Dry rot (Serpula lacrymans) typically attacks timbers with a moisture content of around 23%. Dry rot requires more extensive treatment than wet rot so accurate diagnosis is critical. Left unchecked, dry rot can lead to extensive damage both to the timbers and masonry. Dry rot typically establishes in areas where there is limited ventilation and is commonly associated with plumbing leaks or rainwater entering a property due to a building defect. Dry rot feeds on the cellulose content of timber, leaving it weakened and unsound.
Dry rot has 4 elements: hyphae, mycelium, sporophores and spores.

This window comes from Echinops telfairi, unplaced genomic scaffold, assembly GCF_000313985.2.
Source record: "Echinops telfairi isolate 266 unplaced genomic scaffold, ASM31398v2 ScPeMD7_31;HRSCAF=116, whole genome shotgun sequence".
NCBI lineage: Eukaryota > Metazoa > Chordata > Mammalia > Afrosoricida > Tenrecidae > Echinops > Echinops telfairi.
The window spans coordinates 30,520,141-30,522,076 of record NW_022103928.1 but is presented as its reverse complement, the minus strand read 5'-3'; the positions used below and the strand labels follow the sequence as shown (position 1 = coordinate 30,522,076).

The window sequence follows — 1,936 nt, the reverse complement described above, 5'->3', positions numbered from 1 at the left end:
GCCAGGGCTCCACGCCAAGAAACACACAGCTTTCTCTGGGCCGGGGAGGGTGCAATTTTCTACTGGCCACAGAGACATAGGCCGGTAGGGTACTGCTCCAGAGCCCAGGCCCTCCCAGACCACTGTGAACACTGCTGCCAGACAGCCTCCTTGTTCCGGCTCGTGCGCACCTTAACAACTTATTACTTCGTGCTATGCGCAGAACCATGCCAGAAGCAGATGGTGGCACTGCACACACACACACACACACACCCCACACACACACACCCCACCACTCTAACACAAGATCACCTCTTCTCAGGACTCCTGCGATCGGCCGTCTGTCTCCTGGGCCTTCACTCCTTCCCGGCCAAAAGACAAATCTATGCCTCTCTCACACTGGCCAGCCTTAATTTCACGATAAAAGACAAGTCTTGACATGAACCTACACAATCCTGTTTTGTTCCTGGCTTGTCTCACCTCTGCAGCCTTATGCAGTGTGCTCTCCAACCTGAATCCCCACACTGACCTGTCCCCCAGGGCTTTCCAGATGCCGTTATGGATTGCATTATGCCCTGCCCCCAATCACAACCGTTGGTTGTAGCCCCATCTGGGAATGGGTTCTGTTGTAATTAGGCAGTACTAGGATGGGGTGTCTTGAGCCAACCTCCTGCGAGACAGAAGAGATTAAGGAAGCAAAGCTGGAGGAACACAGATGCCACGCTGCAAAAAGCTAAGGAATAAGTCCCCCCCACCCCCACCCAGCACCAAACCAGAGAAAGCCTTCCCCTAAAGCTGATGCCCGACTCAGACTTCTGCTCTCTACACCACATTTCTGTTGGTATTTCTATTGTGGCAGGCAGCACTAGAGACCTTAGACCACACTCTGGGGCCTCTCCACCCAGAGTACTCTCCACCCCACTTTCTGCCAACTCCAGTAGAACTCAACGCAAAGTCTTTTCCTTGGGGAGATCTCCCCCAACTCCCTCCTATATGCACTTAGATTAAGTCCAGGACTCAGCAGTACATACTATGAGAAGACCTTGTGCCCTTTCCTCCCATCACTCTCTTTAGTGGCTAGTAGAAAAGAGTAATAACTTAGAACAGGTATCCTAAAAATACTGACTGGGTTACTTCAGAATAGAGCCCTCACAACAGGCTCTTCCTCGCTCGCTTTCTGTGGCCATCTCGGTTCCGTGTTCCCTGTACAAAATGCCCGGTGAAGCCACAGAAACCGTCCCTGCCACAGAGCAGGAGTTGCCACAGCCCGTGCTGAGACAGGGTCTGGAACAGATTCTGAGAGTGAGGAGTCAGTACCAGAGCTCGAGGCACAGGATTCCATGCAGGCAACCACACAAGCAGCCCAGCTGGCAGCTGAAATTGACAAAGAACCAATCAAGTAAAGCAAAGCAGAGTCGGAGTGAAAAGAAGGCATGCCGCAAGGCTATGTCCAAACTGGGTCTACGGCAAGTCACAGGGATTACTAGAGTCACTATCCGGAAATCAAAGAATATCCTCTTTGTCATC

The hyphae or strands are usually off-white in colour and have the appearance of a root system. Their purpose is to transfer nourishment to the other components of the fungus and to search out new food sources. The mycelium usually takes more of a sheet or skin form but variations occur. It is usually accompanied by a mushroom type smell. The sporophore or fruiting body is the reproductive mechanism of the fungus. It appears either plate or bracket shaped and has a rusty red appearance usually with a pale off-white perimeter. Other colours such as lilac can also be present depending on humidity and other conditions. The sporophore ultimately bursts to release thousands of rusty red spores over the surrounding areas. The spores are individual ‘seeds’, each with the potential to create a new outbreak of dry rot.